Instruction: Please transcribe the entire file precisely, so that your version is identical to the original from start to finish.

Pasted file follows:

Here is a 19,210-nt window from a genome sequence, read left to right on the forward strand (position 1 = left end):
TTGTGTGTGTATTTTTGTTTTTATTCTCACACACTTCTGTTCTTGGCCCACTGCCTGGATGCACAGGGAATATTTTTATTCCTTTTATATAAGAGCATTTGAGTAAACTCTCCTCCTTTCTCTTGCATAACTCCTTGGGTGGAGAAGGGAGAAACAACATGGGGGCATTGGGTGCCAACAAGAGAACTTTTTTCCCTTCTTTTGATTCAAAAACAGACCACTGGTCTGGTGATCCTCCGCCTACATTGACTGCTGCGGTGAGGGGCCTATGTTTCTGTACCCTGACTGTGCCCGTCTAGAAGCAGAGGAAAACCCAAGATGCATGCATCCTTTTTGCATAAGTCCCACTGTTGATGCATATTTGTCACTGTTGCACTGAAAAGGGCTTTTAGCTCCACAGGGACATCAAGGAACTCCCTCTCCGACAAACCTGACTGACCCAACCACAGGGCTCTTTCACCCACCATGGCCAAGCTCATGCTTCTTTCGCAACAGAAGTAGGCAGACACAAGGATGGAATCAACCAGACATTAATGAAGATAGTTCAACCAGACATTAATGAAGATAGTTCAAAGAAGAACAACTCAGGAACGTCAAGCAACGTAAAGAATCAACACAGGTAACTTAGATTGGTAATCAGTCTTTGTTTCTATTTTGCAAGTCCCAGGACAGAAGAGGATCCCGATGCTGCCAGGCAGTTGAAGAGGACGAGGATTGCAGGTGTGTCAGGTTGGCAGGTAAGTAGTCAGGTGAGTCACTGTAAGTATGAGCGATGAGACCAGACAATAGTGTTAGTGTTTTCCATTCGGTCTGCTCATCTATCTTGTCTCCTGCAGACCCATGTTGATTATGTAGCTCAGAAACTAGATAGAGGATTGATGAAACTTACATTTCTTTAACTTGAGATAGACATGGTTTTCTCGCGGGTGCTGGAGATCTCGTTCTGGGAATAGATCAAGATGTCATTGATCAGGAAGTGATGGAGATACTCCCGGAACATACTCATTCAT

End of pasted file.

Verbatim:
Here is a 19,210-nt window from a genome sequence, read left to right on the forward strand (position 1 = left end):
TTGTGTGTGTATTTTTGTTTTTATTCTCACACACTTCTGTTCTTGGCCCACTGCCTGGATGCACAGGGAATATTTTTATTCCTTTTATATAAGAGCATTTGAGTAAACTCTCCTCCTTTCTCTTGCATAACTCCTTGGGTGGAGAAGGGAGAAACAACATGGGGGCATTGGGTGCCAACAAGAGAACTTTTTTCCCTTCTTTTGATTCAAAAACAGACCACTGGTCTGGTGATCCTCCGCCTACATTGACTGCTGCGGTGAGGGGCCTATGTTTCTGTACCCTGACTGTGCCCGTCTAGAAGCAGAGGAAAACCCAAGATGCATGCATCCTTTTTGCATAAGTCCCACTGTTGATGCATATTTGTCACTGTTGCACTGAAAAGGGCTTTTAGCTCCACAGGGACATCAAGGAACTCCCTCTCCGACAAACCTGACTGACCCAACCACAGGGCTCTTTCACCCACCATGGCCAAGCTCATGCTTCTTTCGCAACAGAAGTAGGCAGACACAAGGATGGAATCAACCAGACATTAATGAAGATAGTTCAACCAGACATTAATGAAGATAGTTCAAAGAAGAACAACTCAGGAACGTCAAGCAACGTAAAGAATCAACACAGGTAACTTAGATTGGTAATCAGTCTTTGTTTCTATTTTGCAAGTCCCAGGACAGAAGAGGATCCCGATGCTGCCAGGCAGTTGAAGAGGACGAGGATTGCAGGTGTGTCAGGTTGGCAGGTAAGTAGTCAGGTGAGTCACTGTAAGTATGAGCGATGAGACCAGACAATAGTGTTAGTGTTTTCCATTCGGTCTGCTCATCTATCTTGTCTCCTGCAGACCCATGTTGATTATGTAGCTCAGAAACTAGATAGAGGATTGATGAAACTTACATTTCTTTAACTTGAGATAGACATGGTTTTCTCGCGGGTGCTGGAGATCTCGTTCTGGGAATAGATCAAGATGTCATTGATCAGGAAGTGATGGAGATACTCCCGGAACATACTCATTCAT